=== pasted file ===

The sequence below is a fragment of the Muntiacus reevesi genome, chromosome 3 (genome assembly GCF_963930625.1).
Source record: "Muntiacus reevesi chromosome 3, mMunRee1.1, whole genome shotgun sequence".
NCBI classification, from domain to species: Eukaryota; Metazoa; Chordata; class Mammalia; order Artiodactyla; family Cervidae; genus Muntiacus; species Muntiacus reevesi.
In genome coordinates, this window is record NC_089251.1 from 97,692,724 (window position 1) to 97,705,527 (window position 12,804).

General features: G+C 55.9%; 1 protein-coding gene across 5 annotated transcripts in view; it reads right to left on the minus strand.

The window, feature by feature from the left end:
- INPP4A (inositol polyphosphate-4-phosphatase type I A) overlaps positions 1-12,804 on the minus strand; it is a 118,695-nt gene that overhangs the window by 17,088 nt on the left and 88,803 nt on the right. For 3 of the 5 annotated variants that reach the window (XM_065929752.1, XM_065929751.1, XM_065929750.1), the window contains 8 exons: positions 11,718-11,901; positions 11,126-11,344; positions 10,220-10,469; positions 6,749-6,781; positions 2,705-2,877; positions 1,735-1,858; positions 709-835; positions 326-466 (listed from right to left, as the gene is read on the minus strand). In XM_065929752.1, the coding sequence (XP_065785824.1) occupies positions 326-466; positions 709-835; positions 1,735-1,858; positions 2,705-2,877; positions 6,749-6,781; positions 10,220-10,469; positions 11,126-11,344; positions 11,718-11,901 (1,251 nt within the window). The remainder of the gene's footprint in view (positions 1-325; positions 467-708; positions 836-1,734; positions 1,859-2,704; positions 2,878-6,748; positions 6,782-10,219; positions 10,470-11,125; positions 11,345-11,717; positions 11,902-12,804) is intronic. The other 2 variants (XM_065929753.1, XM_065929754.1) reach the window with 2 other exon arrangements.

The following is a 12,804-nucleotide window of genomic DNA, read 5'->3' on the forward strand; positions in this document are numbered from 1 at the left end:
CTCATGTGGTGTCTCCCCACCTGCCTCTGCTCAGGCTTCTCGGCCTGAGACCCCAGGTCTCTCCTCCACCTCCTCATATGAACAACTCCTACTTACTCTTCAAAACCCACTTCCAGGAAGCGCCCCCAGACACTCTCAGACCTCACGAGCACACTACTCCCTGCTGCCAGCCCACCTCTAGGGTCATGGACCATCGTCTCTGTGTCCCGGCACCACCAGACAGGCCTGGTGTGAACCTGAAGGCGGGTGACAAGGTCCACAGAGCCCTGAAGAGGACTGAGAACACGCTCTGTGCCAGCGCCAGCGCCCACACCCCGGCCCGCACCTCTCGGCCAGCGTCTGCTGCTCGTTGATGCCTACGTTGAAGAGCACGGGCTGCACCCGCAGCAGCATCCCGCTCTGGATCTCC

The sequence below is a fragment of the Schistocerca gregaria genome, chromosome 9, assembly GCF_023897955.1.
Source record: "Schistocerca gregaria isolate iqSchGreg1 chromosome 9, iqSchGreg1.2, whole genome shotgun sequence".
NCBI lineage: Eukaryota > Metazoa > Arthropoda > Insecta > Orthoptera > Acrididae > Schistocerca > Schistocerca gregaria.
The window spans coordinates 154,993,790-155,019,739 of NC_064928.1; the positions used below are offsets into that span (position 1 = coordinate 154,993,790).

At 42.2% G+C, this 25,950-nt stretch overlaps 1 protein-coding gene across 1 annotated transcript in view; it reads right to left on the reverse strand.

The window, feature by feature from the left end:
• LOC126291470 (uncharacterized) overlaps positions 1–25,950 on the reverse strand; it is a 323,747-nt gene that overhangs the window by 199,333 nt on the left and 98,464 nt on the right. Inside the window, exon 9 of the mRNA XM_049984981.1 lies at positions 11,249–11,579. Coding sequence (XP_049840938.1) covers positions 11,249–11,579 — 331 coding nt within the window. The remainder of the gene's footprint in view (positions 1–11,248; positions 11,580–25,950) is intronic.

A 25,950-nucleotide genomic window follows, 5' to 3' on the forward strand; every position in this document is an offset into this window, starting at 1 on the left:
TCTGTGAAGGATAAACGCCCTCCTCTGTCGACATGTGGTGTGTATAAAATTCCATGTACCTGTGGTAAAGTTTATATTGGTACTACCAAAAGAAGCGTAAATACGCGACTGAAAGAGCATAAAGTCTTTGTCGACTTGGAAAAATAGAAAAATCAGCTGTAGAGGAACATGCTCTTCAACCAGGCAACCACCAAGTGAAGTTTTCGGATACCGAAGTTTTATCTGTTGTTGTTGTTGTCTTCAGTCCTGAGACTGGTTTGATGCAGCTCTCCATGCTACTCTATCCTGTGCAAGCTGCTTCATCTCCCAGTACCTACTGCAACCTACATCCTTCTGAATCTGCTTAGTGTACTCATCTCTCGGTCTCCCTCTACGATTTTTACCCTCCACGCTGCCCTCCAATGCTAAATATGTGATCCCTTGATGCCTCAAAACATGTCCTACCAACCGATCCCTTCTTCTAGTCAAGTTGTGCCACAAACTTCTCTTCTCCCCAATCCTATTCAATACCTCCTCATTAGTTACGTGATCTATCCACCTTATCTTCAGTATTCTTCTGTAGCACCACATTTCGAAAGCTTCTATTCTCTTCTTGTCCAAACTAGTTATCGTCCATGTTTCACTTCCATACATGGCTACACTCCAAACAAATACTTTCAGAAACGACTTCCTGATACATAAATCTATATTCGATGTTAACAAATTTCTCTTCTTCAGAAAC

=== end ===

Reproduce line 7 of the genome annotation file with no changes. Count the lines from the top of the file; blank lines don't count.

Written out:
- INPP4A (inositol polyphosphate-4-phosphatase type I A) overlaps positions 1-12,804 on the minus strand; it is a 118,695-nt gene that overhangs the window by 17,088 nt on the left and 88,803 nt on the right. For 3 of the 5 annotated variants that reach the window (XM_065929752.1, XM_065929751.1, XM_065929750.1), the window contains 8 exons: positions 11,718-11,901; positions 11,126-11,344; positions 10,220-10,469; positions 6,749-6,781; positions 2,705-2,877; positions 1,735-1,858; positions 709-835; positions 326-466 (listed from right to left, as the gene is read on the minus strand). In XM_065929752.1, the coding sequence (XP_065785824.1) occupies positions 326-466; positions 709-835; positions 1,735-1,858; positions 2,705-2,877; positions 6,749-6,781; positions 10,220-10,469; positions 11,126-11,344; positions 11,718-11,901 (1,251 nt within the window). The remainder of the gene's footprint in view (positions 1-325; positions 467-708; positions 836-1,734; positions 1,859-2,704; positions 2,878-6,748; positions 6,782-10,219; positions 10,470-11,125; positions 11,345-11,717; positions 11,902-12,804) is intronic. The other 2 variants (XM_065929753.1, XM_065929754.1) reach the window with 2 other exon arrangements.